I'm frankly surprised we haven't seen more of these cases, and I'll expect to see more in the future. Because arbitration under the UDRP is not binding in the U.S. court system, or any court system that I know of, the loser can always sue the winner. And, in any case of any importance, will.
If GM and Ford have a disagreement about a domain name, do you think the results of an arbitration ruling mean jack to them? Will they meekly accept the results of some international panel and go home?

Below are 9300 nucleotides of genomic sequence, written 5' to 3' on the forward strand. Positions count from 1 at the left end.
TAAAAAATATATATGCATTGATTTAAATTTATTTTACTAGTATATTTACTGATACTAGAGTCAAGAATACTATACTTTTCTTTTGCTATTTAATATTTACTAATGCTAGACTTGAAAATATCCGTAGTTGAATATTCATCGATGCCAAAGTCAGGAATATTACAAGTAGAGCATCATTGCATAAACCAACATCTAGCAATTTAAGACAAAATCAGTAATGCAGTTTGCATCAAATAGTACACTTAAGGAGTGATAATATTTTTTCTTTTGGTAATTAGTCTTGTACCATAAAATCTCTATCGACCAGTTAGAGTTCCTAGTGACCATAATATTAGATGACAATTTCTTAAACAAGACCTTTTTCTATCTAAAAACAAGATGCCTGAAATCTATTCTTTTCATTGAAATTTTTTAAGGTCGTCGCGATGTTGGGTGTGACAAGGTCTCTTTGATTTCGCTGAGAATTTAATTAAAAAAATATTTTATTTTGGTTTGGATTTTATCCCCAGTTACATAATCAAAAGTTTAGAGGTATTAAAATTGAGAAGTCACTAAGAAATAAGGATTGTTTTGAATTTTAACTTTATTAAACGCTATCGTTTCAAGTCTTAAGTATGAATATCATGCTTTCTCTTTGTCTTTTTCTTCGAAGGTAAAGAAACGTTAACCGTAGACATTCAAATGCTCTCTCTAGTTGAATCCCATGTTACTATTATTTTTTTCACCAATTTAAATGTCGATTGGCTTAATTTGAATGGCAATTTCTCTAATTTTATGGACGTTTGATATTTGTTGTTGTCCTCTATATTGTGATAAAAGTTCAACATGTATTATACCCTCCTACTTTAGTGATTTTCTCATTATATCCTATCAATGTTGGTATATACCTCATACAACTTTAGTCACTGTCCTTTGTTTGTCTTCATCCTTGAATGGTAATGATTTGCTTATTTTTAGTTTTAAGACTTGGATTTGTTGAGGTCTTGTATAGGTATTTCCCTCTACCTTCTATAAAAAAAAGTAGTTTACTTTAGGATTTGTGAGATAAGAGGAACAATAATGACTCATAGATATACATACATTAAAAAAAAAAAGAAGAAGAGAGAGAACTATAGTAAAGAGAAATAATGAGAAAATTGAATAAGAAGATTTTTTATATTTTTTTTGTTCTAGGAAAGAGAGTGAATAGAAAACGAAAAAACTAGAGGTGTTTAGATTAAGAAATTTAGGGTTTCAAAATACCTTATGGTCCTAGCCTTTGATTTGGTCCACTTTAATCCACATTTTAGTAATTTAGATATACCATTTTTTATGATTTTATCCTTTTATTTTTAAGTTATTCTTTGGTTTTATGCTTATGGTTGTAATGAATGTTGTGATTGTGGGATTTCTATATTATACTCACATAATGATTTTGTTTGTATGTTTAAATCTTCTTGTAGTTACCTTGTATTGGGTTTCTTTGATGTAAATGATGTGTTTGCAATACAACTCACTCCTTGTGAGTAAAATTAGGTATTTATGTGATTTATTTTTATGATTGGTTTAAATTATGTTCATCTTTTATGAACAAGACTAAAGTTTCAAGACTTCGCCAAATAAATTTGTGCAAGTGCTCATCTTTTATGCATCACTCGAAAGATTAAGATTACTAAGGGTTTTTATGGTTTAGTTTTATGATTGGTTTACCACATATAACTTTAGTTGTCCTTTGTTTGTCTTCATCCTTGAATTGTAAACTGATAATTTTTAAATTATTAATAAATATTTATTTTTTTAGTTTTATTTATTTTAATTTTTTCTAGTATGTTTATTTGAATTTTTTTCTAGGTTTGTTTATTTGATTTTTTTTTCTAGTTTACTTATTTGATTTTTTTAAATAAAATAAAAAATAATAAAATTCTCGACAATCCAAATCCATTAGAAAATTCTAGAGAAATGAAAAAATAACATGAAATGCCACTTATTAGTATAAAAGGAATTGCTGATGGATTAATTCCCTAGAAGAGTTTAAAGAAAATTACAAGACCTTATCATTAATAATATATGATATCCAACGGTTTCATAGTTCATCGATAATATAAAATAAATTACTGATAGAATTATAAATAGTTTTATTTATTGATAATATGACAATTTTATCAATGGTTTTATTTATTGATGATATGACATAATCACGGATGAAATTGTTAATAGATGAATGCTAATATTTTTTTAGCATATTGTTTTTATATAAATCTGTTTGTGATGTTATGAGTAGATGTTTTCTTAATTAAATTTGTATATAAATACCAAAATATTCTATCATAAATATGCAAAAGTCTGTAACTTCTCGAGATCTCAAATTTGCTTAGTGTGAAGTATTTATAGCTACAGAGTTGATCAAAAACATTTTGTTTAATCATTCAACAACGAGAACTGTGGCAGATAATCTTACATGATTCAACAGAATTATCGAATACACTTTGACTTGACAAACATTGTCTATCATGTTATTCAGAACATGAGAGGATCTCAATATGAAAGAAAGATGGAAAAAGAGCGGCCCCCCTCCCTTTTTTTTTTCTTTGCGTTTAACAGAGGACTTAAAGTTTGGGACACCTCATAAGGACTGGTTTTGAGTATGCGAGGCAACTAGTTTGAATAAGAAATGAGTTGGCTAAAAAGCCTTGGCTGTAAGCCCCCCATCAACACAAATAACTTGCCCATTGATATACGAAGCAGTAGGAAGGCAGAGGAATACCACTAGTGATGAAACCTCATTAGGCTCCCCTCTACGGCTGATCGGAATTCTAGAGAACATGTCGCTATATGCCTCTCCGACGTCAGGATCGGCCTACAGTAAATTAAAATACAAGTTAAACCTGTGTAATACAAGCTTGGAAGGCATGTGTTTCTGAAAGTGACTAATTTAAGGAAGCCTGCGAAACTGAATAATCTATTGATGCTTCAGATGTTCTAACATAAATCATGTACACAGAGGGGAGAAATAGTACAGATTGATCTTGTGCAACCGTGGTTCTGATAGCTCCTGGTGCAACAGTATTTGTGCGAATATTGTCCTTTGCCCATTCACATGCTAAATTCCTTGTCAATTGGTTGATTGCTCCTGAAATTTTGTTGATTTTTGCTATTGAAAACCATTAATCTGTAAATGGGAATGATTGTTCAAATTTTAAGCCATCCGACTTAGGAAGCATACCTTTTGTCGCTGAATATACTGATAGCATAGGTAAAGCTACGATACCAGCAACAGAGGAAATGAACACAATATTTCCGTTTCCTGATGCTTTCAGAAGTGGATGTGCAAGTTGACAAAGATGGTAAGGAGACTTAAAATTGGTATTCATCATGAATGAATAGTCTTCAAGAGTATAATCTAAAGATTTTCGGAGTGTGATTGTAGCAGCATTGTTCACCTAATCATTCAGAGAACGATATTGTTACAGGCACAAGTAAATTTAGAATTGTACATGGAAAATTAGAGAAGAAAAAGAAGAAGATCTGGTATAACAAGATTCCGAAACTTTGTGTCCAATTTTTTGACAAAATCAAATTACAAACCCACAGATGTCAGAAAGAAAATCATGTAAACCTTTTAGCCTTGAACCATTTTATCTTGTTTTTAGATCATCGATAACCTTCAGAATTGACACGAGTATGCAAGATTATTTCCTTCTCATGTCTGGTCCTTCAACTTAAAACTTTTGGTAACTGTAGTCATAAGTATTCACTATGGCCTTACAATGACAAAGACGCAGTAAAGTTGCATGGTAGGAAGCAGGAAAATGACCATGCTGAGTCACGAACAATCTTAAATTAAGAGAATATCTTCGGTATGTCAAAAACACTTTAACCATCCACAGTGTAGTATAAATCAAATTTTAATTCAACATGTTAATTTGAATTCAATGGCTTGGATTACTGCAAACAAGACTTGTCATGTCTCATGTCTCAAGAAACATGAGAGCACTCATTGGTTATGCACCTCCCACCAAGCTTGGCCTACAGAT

No, of course not. The loser will file the court case the same day. To them, an arbitration decision means nothing except maybe a rhetorical point for their lawyer to bring up.
Large corporations can never lose an arbitration, they can only win it. It's individuals and small corporations, who don't have the resources for an extended court battle, who stand to lose under the UDRP.